jueves, 26 de julio de 2012
Venezuela handed over to Colombia at an unspecified date a Colombian drug trafficker arrested in the Venezuelan state of Barinas on 3 June 2012, the BBC reported on 25 July. Diego Pérez Henao aka Diego Rastrojo, the purported boss of the Rastrojos gang, was indicted by a Florida court in 2011 on charges of conspirary to traffic cocaine. Colombian police believe he controlled about half of all paramilitaries involved in drug trafficking in Colombia.
Abdalá Bucaram Ortíz, Ecuador's populist president in 1996-7 and dubbed "crazy" at the time, told EFE in Panama on 24 July that he may return from exile to compete in presidential elections set for February 2013. Bucaram was president from August 1996 to February 1997 when sacked by parliament, which declared him "mentally unfit" to govern. He also faced charges including of the misuse of public funds but was not convicted, which would permit him to run for office; he told EFE the charges had lapsed but that a "coup oligarchy" in Ecuador was trying to keep him in a state legal vulnerability. He may register his candidacy in November 2012 he stated, as "Ecuador has an urgent need for its leader to return." He said his opponents "know that all of Ecuador wants Bucaram's return and Bucaram cannot be beaten at the polls." The Roldosist Party (PRE, Partido Roldosista Ecuatoriano), a left-wing party Bucaram founded and named after his brother-in-law, the late president Jaime Roldós Aguilera, recently nominated Bucaram as its candidate. There were separate reports however that the PRE agreed with supporters of President Rafael Correa in 2009 that Bucaram would not run against Correa in 2013. This was reportedly confirmed in public statements made in recent weeks by Bucaram's son the legislator Abdalá Bucaram Pulley. The ex-president did not comment on current affairs in Ecuador, respecting the terms of his political asylum in Panama.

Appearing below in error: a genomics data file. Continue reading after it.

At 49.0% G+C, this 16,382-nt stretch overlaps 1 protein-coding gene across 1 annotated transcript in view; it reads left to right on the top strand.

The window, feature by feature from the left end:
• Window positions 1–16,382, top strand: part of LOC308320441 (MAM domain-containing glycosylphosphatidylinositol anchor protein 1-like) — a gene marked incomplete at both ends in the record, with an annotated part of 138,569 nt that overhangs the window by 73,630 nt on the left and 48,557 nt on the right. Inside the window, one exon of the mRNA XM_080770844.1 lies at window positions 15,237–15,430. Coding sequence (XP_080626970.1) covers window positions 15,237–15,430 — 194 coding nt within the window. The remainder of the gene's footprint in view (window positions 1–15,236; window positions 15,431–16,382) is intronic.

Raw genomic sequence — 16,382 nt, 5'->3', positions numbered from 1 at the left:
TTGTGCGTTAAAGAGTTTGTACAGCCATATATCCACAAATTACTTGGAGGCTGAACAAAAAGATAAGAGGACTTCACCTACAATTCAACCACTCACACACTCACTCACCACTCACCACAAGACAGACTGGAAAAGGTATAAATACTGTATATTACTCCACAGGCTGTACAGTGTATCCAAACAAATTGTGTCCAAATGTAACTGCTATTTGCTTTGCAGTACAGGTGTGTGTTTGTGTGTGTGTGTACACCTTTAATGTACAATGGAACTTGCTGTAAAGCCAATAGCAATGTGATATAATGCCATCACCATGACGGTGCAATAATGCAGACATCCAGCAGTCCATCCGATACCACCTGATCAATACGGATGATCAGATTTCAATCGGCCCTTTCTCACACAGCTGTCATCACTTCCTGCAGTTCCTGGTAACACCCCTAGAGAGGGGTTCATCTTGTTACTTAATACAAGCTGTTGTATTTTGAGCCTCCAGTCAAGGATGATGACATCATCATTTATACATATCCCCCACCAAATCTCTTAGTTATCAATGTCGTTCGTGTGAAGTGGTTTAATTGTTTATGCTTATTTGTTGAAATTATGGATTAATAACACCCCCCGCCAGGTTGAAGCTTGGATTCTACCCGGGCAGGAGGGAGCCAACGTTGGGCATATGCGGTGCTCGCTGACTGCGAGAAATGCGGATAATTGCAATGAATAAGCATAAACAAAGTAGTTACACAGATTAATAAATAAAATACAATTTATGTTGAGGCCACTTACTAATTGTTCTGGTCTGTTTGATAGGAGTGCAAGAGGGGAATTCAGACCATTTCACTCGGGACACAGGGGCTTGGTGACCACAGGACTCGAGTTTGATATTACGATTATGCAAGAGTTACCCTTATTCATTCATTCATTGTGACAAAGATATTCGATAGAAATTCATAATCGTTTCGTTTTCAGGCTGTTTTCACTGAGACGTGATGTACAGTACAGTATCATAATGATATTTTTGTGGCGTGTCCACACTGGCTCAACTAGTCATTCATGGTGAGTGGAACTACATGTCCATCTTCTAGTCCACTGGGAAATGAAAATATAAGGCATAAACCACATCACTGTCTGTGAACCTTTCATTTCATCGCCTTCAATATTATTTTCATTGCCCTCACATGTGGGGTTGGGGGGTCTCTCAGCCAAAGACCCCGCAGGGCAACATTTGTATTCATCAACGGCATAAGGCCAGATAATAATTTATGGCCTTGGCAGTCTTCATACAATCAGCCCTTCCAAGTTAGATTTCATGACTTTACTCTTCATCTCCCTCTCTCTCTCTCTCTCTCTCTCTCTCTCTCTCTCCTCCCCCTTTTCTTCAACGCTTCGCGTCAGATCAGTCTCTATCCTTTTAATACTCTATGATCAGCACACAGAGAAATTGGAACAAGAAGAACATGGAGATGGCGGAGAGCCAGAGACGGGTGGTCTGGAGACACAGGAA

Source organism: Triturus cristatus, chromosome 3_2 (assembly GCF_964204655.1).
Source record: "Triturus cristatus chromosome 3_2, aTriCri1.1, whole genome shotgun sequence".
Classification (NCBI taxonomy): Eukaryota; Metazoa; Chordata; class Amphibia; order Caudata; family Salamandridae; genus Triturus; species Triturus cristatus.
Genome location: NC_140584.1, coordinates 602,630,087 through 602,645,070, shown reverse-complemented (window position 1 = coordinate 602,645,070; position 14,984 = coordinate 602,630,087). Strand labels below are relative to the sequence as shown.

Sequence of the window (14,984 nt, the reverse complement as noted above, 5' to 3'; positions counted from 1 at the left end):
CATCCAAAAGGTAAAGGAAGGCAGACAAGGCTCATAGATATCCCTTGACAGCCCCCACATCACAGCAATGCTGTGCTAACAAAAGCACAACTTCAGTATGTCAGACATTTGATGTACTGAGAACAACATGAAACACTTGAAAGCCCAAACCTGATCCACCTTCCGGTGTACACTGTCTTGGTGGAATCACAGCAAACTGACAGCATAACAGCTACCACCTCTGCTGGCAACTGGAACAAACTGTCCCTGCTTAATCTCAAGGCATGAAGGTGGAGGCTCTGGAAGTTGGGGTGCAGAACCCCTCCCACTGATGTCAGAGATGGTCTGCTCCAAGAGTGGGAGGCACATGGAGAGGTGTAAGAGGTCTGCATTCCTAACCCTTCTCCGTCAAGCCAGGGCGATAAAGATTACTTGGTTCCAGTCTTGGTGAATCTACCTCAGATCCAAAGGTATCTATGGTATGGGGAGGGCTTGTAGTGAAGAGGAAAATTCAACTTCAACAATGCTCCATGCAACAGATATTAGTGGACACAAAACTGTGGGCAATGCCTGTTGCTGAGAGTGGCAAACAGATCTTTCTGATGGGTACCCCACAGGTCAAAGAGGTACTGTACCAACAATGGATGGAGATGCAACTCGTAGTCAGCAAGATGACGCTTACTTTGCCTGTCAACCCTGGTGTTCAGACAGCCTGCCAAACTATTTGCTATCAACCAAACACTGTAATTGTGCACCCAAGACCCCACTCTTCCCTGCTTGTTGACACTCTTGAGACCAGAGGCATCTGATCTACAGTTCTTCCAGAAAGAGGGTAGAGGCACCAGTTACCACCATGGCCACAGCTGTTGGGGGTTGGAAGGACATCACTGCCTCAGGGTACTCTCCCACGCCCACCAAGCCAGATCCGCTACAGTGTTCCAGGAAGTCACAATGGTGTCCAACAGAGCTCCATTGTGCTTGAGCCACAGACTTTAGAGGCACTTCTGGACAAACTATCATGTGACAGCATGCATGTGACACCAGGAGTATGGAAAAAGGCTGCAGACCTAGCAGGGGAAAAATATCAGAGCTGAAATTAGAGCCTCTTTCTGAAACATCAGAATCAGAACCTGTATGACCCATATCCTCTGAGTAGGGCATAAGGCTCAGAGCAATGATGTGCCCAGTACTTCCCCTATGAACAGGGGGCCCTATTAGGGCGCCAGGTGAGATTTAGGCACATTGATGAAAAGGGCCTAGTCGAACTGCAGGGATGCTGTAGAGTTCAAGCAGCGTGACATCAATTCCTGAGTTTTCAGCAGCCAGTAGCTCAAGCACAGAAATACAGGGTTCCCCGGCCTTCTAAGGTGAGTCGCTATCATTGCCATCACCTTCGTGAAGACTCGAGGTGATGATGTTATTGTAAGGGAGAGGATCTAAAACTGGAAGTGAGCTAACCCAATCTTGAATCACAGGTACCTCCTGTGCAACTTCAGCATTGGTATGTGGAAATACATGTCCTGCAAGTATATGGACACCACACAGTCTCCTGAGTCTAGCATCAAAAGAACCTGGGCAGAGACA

Suspected gangsters shot dead seven taxi drivers and the body of a kidnapped woman was found on 24 July in Monterrey, northern Mexico, in what where thought to be related crimes, El Mundo reported on 26 July, citing the EFE agency. The drivers were shot dead by armed men arriving in a convoy of four cars, the Nuevo León state's investigative police AEI declared. The woman who was reportedly kidnapped where the taxi drivers were shot, was found dead in the municipality of Guadalupe outside Monterrey; graffiti left on a nearby wall was interpreted as a "signature" for the killing left by the Gulf Cartel. El Mundo cited Monterrey, Guadalupe and Cadereyta in Nuevo León as districts being fought over by the Gulf and Zeta cartels. On 19 July, a Mexican general declared nearby Saltillo, capital of state of Coahuila, to have become "the home of the Zetas," Milenio newspaper reported on 20 July. General Noé Sandoval Alcázar, head of the Fourth Military Region based in Monterrey, urged mayors in northern Mexico to collaborate with the army in fighting crime.